For years, an epidemic has been sweeping around the world, threatening the survival of a pivotal ocean ecosystem. As carbon dioxide levels climb in the atmosphere, the levels of carbonic acid also climbed in the ocean waters. Increasing levels of carbonic acid lead to a lowering of the oceans pH, and causes the water to become more acidic. This change in pH affects all living organisms in the water, which depend on a rather basic pH of 8.2. Current ocean pH is around 8.1, which might not sound like a big difference, but it is!
Enzymes in fish, for example, are pH dependent, and operate best at around 8.2. This slight change in pH means that many systems now have to work harder to survive or can't survive at all! Corals are one such organism that suffered severe casualties as the pH dropped.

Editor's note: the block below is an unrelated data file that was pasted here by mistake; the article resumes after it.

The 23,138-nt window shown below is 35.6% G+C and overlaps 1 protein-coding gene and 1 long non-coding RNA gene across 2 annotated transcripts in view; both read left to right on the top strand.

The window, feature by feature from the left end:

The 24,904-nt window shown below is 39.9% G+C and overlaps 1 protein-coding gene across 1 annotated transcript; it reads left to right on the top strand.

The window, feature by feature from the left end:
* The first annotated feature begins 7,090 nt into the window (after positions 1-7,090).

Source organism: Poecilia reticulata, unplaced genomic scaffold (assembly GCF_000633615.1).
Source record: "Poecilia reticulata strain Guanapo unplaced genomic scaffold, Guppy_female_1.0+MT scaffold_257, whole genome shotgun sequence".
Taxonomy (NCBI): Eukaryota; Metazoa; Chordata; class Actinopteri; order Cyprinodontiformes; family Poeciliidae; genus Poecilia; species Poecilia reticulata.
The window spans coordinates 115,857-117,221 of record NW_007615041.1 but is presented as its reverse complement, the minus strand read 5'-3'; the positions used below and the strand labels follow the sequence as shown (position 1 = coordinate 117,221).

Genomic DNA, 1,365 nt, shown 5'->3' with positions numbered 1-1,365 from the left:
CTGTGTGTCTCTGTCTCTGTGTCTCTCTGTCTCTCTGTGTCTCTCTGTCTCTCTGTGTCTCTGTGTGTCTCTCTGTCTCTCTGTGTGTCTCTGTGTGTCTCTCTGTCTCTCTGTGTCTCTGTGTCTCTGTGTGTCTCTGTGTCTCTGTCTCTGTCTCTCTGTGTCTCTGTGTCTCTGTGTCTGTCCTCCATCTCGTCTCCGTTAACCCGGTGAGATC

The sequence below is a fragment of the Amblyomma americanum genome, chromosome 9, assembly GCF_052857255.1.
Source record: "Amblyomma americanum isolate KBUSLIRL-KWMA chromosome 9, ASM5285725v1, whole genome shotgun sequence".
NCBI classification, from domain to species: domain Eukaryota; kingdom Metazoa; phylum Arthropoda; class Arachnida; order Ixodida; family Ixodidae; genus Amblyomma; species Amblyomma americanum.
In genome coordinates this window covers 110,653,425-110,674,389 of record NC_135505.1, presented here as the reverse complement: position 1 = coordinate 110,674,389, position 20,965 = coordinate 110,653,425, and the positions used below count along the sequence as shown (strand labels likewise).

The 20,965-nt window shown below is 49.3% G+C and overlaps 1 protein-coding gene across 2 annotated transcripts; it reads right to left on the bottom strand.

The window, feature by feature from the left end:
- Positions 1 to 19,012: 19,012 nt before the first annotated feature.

Corals are tiny polyps that live on a calcium carbonate structure. As they grow, they deposit more calcium carbonate beneath them and this "grows" the coral. The true life only lives on the surface of it, and if the water quality is not correct, the polyps will die, leaving behind the white skeleton of the structure behind.
Corals all over the world were bleaching and dying and it was a critical fear that the entire ocean ecosystem may collapse! Thankfully, there has been a lot of research in ways to bring corals back to life, by selectively breeding stronger and more resistant strains of corals, and then re-seeding these back onto reefs.
You can see the large white patches of this coral reef. These are areas that have bleached away, but you can see the new growth of corals on top of the dead structures, these are corals that are recovering!
Large structures that were once completely covered with corals, had become barren wastelands, but now seem to be making a comeback, at least in this small reef in the Berry Islands.
Seeing corals bounce back gives hope that the oceans will evolve and survive, keeping life on this planet going.